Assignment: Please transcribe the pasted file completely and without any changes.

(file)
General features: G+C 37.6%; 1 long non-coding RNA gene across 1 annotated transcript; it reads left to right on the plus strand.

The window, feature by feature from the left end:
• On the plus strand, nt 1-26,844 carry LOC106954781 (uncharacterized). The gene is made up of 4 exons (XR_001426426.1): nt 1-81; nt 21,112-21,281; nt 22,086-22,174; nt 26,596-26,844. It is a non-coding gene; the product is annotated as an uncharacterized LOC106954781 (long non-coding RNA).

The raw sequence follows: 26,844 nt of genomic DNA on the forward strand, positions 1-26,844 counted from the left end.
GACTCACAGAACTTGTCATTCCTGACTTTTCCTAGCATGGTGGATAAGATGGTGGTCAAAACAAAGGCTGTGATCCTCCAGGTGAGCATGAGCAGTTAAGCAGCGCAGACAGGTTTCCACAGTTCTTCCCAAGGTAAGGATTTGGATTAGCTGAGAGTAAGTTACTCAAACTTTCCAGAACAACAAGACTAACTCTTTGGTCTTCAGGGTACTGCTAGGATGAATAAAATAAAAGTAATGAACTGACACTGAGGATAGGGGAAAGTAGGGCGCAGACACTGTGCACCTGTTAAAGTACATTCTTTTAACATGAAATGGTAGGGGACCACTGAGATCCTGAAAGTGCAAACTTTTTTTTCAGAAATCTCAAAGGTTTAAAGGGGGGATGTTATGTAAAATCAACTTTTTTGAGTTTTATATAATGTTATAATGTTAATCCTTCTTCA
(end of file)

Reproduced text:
General features: G+C 37.6%; 1 long non-coding RNA gene across 1 annotated transcript; it reads left to right on the plus strand.

The window, feature by feature from the left end:
• On the plus strand, nt 1-26,844 carry LOC106954781 (uncharacterized). The gene is made up of 4 exons (XR_001426426.1): nt 1-81; nt 21,112-21,281; nt 22,086-22,174; nt 26,596-26,844. It is a non-coding gene; the product is annotated as an uncharacterized LOC106954781 (long non-coding RNA).

The raw sequence follows: 26,844 nt of genomic DNA on the forward strand, positions 1-26,844 counted from the left end.
GACTCACAGAACTTGTCATTCCTGACTTTTCCTAGCATGGTGGATAAGATGGTGGTCAAAACAAAGGCTGTGATCCTCCAGGTGAGCATGAGCAGTTAAGCAGCGCAGACAGGTTTCCACAGTTCTTCCCAAGGTAAGGATTTGGATTAGCTGAGAGTAAGTTACTCAAACTTTCCAGAACAACAAGACTAACTCTTTGGTCTTCAGGGTACTGCTAGGATGAATAAAATAAAAGTAATGAACTGACACTGAGGATAGGGGAAAGTAGGGCGCAGACACTGTGCACCTGTTAAAGTACATTCTTTTAACATGAAATGGTAGGGGACCACTGAGATCCTGAAAGTGCAAACTTTTTTTTCAGAAATCTCAAAGGTTTAAAGGGGGGATGTTATGTAAAATCAACTTTTTTGAGTTTTATATAATGTTATAATGTTAATCCTTCTTCA